How to incorporate a small business

How to incorporate a small business

Incorporating your business is a strategic move for taxation and liability purposes. It also opens the door for others to share the expense of the company by contributing as shareholders, therefore taking on some of the liabilities as well. Your employees become responsible for their own actions and your personal assets are the last to be attacked in any litigation circumstances that may occur.

Checking with your state and government laws on what is best suited for you can be done free of charge with a simple phone call or a letter to your Small Business Development Center. Be assured that all of your licenses are in order as well as your EIN (Employer Identification Number) that acts the same as a social security number does for yourself. It is a way of the government to keep track of your company when tax season arrives.

Before incorporating your business it is always a good idea to check with your lawyer or accountant to see what bests fit the needs of your small business. To file for a corporation type license or to register as one please contact your state Department of Commerce. Another option is to call your states Small Business Development Center and they will guide you down the right path.

Types of Corporations you can consider and the definitions:

Limited Liability Company

This is a corporation status that combines the rights and responsibilities of a partnership and corporation together. With the protection of a corporation, but taxed as a partnership. Company interests are sold as shares, the people who want to buy into the interests are called members. All members (shareholders) manage the business, persons owning more shares have more say and are usually delegated as the head of the corporation.

The liability with this type of corporation is that the members (shareholders) are responsible for their own actions and actions of the business, but not responsible for any employee’s action. Personal assets can be taken in litigation circumstances but the business assets are taken first. Each member reports their share of business income and pays taxes on it; the business does not pay taxes for itself.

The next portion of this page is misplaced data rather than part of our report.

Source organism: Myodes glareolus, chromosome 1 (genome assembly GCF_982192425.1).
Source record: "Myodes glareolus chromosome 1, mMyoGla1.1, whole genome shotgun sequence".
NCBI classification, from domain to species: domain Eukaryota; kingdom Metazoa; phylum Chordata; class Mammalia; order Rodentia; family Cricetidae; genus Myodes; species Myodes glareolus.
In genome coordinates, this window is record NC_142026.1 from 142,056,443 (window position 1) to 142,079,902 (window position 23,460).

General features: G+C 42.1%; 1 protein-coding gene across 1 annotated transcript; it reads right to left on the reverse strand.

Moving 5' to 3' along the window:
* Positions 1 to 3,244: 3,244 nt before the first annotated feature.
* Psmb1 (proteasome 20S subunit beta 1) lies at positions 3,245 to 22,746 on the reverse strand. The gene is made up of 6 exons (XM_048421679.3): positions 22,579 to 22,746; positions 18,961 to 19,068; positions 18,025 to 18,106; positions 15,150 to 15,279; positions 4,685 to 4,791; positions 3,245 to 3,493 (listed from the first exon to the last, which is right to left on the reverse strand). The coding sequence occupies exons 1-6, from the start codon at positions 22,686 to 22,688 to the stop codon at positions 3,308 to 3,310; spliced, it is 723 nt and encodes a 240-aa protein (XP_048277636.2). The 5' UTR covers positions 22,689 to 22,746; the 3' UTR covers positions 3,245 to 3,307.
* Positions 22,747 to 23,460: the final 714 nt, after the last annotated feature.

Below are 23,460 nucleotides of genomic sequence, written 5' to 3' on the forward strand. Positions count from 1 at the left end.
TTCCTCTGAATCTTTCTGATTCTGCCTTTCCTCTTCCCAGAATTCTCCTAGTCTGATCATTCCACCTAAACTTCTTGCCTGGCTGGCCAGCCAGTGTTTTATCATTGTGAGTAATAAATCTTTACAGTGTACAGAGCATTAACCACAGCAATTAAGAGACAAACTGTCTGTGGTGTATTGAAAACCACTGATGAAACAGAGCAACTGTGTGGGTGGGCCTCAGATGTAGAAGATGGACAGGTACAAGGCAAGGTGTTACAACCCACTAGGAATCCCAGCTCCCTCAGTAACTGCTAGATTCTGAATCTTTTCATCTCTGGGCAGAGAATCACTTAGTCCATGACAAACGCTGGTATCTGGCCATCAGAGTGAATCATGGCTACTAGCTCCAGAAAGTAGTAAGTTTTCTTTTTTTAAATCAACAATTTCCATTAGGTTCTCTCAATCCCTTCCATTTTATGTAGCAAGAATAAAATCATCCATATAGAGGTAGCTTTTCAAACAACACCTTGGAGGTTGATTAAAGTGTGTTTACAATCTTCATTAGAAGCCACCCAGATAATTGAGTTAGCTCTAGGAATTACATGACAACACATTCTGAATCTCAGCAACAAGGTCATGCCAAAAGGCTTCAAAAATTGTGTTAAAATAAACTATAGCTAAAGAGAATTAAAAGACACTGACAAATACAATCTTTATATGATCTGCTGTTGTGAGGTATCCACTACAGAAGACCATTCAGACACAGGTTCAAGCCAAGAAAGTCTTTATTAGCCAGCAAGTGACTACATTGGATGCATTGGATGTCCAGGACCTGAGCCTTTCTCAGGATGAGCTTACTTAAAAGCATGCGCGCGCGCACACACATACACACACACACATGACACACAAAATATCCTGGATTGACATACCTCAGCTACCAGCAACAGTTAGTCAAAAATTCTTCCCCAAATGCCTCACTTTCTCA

One or more persons can organize this type of corporation. Shareholders appoint one person as head or director and develop policies that the officers, they pick, carry out. They are responsible for their own actions and actions of the business, but not the actions of the employees. Personal assets can be attacked during litigation but the business assets are taken first. Shareholders pay taxes on their earnings, and the Corporation also pays its own taxes.


Same liability as a C- Corporation and must be registered as a C- Corporation first. The only difference is that the Corporation does not pay Federal taxes. They cannot have more than 35 shareholders. Each state has a fee schedule for each type of corporation. You need to determine what best fits your business.

As stated before, it is best to consult with an attorney or accountant before determining what best fits your business. The process is easy. Contact your state’s Department of Commerce Division of Securities. Most states have this information readily available online.

As stated before

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